Thursday, November 8, 2012


"I want to be remembered as a winning coach, but I also want to be remembered as an honest and ethical coach." -- Darrell Royal

One of the coaching icons, Darrell Royal, just entered the football hall of heaven. He joins another legendary icon from Arkansas, Paul "Bear" Bryant.
Two of my favorite stories from the coaching lexicon revolve around these hallowed saints.
Once before a bowl game, Royal was queried if he planned anything different or surprising for the upcoming foe.
He quipped: "It's like when you take a girl to the local barn dance. You dance with the one who brung ya."
In other words, you maintain the offense and the defense that brung ya to the bowl game.
Royal and Arkansas' iconic coach Frank Broyles shared a unique relationship.
They were best friends during the off-season and enjoyed playing golf together. Their families even vacationed together.
That's unheard of in the modern era where some coaches exchange epithets rather than handshakes at the end of a hotly contested game.
The penultimate reward for a coach is to have the football field named after him.
Both Royal and Broyles share that honor.
When Royal announced his retirement prior to the conclusion of the 1976 season, Broyles preferred to forgo his announcement until after the Arkansas-Texas game.
But Orville Henry, the sports editor of the Arkansas Gazette, and a close personal friend of Broyles, thought it would give Texas a distinctive advantage that Royal's announcement might provide inspiration and motivation to the Longhorns, knowing their illustrative coach was bowing out.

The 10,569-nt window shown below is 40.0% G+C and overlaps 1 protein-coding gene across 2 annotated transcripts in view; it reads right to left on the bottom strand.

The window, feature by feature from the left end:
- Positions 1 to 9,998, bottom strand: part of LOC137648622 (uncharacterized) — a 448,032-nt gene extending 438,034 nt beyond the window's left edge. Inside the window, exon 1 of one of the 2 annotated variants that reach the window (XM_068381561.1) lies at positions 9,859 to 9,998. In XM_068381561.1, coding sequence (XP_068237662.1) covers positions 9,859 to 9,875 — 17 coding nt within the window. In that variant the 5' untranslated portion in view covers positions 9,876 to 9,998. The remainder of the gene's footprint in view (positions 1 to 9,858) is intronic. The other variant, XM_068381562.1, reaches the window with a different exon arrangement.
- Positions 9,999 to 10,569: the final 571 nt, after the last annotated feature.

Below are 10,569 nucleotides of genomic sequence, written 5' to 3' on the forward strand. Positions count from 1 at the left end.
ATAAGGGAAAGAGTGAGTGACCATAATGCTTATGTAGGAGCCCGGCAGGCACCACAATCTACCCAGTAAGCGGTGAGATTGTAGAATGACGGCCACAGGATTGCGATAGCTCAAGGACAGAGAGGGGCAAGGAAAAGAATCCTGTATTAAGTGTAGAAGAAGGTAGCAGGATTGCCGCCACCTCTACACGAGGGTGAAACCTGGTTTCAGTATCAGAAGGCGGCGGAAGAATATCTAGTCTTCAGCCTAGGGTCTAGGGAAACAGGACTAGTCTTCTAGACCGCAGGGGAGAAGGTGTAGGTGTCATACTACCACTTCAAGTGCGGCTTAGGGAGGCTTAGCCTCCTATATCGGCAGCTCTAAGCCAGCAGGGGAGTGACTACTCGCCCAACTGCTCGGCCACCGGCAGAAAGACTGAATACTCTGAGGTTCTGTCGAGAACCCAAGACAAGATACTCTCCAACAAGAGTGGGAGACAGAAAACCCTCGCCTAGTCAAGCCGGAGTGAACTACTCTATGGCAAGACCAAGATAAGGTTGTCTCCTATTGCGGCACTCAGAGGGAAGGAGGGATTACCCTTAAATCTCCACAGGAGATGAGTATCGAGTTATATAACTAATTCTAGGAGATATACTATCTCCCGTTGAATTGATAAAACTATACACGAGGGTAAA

So, Henry announced Broyles retirement prior to the game.
Broyles didn't appreciate the gesture because he had only told close friends.
Nevertheless, Texas upended the Razorbacks, 29-12.
Here's another gem from Royal: "You've got to think lucky. If you fall into a mud hole, check your back pocket, you might have caught a fish."
In the 1982 Sugar Bowl, Arkansas clashed with No. 1 Alabama.
"Bear" Bryant remembered a young coach climbing up his tower once during a practice session to try and impress him with a fake punt he'd devised.
Sure enough Bryant remembered that encounter and used that fake punt against Arkansas and Lou Holtz en route to the national championship-clinching victory.
I had the pleasure of covering that bowl game. My assignment was to go to the Alabama dressing room and interview the winning Crimson Tide.
Coach Bryant's quotes were indistinguishable on my tape recorder. He sounded like a bullfrog.
I had to resort to the Alabama hand out sheet to quote Bryant.
I always wondered why or if he ever contemplated coaching at Arkansas. He grew up near Fordyce, Arkansas.
In his biography I read that he was discontented at Kentucky and pondered interviewing for the vacancy position at Arkansas.
So, the Kentucky alumni furnished Bryant with a bottle of whiskey and kept him all night drinking and negotiating. He signed a new contract for $5,000 more.
What if Arkansas had reciprocated?
Oh, my!
Just another day in sports memorabilia.

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